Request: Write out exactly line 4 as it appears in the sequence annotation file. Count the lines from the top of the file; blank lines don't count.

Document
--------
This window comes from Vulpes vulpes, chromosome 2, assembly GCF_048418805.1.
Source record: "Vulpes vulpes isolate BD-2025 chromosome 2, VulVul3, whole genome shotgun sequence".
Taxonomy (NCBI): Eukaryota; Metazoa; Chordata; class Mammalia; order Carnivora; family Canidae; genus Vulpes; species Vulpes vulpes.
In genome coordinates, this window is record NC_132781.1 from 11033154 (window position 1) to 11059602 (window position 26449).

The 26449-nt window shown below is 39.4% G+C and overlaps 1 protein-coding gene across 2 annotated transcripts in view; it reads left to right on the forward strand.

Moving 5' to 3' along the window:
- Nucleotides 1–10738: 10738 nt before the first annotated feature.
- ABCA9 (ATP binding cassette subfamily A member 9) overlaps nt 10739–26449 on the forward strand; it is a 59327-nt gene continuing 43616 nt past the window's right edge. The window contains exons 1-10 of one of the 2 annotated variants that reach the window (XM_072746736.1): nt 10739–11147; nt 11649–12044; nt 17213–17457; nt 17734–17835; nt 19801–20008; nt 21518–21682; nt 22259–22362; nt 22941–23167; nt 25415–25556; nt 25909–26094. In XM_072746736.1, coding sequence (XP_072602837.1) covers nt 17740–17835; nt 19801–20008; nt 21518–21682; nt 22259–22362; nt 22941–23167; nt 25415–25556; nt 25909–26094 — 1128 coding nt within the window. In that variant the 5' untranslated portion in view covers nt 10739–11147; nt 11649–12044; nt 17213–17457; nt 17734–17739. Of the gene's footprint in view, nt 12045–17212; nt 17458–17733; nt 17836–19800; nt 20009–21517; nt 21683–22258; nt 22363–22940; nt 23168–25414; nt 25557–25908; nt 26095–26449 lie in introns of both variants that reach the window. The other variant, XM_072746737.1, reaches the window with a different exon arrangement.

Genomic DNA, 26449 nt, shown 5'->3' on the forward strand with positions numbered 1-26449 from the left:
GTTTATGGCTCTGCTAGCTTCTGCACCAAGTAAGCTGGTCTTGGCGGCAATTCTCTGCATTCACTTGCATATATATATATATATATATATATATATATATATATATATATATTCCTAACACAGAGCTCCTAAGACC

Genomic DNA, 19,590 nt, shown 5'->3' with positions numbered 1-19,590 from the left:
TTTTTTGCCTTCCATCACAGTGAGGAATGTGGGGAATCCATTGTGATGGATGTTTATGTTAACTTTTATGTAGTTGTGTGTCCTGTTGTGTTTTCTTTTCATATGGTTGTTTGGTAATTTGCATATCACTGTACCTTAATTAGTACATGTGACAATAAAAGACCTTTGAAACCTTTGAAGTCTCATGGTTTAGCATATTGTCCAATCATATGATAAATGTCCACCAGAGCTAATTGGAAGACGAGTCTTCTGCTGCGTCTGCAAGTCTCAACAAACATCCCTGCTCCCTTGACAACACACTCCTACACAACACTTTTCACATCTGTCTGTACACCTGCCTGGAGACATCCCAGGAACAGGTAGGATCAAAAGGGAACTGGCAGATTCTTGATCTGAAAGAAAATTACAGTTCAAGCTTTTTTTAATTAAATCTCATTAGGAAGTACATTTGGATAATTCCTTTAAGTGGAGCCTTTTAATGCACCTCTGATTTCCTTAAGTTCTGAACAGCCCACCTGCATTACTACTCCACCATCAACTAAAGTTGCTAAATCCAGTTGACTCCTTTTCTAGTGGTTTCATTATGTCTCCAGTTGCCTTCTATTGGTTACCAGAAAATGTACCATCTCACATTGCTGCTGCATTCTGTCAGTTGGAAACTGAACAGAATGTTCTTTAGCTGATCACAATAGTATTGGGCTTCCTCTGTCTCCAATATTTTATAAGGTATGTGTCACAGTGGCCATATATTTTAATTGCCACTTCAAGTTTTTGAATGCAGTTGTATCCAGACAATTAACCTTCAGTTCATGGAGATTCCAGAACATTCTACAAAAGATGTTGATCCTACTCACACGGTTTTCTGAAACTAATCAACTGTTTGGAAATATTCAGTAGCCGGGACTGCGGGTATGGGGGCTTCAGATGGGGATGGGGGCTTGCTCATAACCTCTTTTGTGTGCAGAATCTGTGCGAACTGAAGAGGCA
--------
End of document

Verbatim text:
In genome coordinates, this window is record NC_132781.1 from 11033154 (window position 1) to 11059602 (window position 26449).